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Britain's bottle blues
It's 10 pm. Inside Yates's Wine Lodge, the lights are low and the house music pounds as Michelle Daniels lines up four Jagerbombs for her small group of friends. The women swig their drinks - shots of the German liqueur Jagermeister dunked into Red Bull - and grimace with every mouthful. "It does the job, " says Daniels, a 21-year-old receptionist. By 'the job', Daniels means getting drunk as cheaply as possible on bargain £2. 50 cocktails, before heading out to more expensive venues.
Daniels is not alone. It's a typical Friday night in Watford, north of London, and young drinkers swarm the street, in and out of bars advertising cutprice cocktails and beers. There's a good-natured atmosphere, but the heavy security at every door speaks of a town used to the fallout from industrial levels of alcohol consumption.
This is what headline writers call 'binge-drinking Britain'. A blithely accepted culture of accelerated alcohol consumption, sometimes
to the point of oblivion, that is matched by few other counties in Europe. Now, as the country prepares for the obligatory drinking marathon that accompanies the World Cup every four years, new measures are being urged amid warnings that alcohol consumption, not just among youngsters but all corners of society, is reaching crisis levels.
The National Institute for Clinical Excellence, an influential body that advises the state-funded National Health Service (NHS), has called for minimum alcohol pricing, a move that would call time on increasingly belligerent efforts by vendors to undercut their rivals. Other measures it wants to see introduced include a ban on alcohol advertising, restrictions on so-called "booze cruises" - where travellers bring bulk quantities of cheap wine, beer and liquor back from mainland Europe - and compulsory questioning of all NHS patients over their drinking habits.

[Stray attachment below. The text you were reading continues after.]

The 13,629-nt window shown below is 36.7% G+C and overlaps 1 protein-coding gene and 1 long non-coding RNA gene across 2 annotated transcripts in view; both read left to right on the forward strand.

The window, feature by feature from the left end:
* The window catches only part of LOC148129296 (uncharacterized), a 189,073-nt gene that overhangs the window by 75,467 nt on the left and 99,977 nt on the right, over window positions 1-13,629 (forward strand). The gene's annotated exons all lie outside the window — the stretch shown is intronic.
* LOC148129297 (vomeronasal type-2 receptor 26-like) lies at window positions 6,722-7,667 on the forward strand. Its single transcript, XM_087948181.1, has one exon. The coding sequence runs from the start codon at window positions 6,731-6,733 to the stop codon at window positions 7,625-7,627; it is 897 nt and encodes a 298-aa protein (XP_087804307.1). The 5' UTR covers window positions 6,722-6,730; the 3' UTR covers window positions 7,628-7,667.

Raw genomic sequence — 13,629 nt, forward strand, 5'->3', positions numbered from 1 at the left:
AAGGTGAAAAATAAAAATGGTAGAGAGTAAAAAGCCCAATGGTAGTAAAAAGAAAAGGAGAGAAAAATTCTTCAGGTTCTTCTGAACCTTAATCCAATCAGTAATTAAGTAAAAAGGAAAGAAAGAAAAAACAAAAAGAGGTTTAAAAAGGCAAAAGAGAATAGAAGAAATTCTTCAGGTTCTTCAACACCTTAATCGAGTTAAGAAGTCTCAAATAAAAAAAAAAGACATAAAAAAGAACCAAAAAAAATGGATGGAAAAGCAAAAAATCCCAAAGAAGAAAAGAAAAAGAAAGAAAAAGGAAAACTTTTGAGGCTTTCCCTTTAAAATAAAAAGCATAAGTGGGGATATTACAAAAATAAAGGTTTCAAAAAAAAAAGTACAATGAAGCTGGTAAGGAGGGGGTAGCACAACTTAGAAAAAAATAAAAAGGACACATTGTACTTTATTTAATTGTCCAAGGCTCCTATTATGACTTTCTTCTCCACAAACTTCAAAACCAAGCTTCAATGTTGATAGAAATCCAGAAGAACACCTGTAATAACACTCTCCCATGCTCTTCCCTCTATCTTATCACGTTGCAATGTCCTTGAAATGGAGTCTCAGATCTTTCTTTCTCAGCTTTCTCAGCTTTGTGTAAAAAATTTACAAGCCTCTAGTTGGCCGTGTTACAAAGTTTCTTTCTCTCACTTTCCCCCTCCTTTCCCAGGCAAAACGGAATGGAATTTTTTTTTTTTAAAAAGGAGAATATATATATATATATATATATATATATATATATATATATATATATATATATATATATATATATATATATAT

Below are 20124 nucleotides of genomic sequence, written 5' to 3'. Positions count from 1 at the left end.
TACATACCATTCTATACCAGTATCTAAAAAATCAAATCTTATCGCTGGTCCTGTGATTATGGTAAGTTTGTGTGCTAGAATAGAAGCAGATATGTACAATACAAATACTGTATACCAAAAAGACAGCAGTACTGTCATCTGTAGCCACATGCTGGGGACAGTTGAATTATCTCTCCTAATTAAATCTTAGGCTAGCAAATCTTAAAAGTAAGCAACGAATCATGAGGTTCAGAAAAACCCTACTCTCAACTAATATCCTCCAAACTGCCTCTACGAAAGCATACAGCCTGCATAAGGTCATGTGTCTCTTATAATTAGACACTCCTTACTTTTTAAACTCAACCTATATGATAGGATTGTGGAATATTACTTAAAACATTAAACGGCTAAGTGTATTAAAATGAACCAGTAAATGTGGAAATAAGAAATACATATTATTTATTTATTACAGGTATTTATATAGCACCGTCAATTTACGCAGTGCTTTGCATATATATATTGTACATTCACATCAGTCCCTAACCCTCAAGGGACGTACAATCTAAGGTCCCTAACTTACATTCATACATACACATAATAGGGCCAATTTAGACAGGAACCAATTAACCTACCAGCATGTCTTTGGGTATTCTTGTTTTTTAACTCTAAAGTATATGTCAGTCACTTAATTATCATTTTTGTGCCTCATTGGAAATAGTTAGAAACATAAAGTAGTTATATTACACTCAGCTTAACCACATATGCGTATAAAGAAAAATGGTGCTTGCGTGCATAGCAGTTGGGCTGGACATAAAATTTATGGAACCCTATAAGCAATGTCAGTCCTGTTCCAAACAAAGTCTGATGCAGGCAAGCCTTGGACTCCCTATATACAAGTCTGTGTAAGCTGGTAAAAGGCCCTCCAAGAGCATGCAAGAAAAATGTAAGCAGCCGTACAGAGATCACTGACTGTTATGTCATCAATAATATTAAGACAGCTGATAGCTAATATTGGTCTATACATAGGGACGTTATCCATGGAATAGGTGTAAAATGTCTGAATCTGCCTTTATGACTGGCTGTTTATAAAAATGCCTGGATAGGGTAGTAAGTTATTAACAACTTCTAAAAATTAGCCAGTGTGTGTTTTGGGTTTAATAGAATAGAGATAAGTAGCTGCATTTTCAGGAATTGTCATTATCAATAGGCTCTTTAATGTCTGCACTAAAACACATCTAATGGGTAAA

NICE says 8, 000 people die from alcohol-related conditions annually in the UK, a figure that has doubled over the past 16 years, and drinking now costs the NHS £2. 7 billion annually. A recent study by health watchdog Drinkaware estimates 520, 000 Brits every day go to work with a hangover. "Alcohol is more affordable than it ever has been, and the price people pay does not reflect the cost of the health and social harms that arise, " said health economist Anne Ludbrook. "When it is sold at a very low price, people often buy and then consume more than they otherwise would have done. It is a dangerous pattern which many people have unknowingly fallen into. "
Measures to raise the price of alcoholic beverages - already being considered by the Scottish Parliament - would certainly effect change in Britain. The country's liquid love is visible in chain shops such as the prosaically named "Bargain Booze" and bars offering a-pound-a-drink discounts. But there are doubts they would end binge drinking.
There have been successive attempts to slake Britain's rapid-fire thirst for the hard stuff, but none have succeeded. Most notably, a 2005 relaxation of rigid 11 pm bar closing times failed to realise the dream of Britain as a leisurely cafe culture. Drinks continue to be thrown back with grim gusto despite the later hour of last call.
Ian Smith, manager of the town's Community Safety Unit, who says he has "grave concerns" about a recent increase in town centre violence, insists minimum pricing must target supermarkets rather than bars to combat the existing culture of "pre-loading" with cheap alcohol at home in a deliberate effort to get drunk.
The drinkers offer a surprisingly sober assessment of the proposals over the latest round of cocktails. "It won't work, " said Lee Partridge, a radio presenter. "Young people will still buy the same amount of alcohol;they'll just buy it from supermarkets and get drunk at home before they come out into town. "
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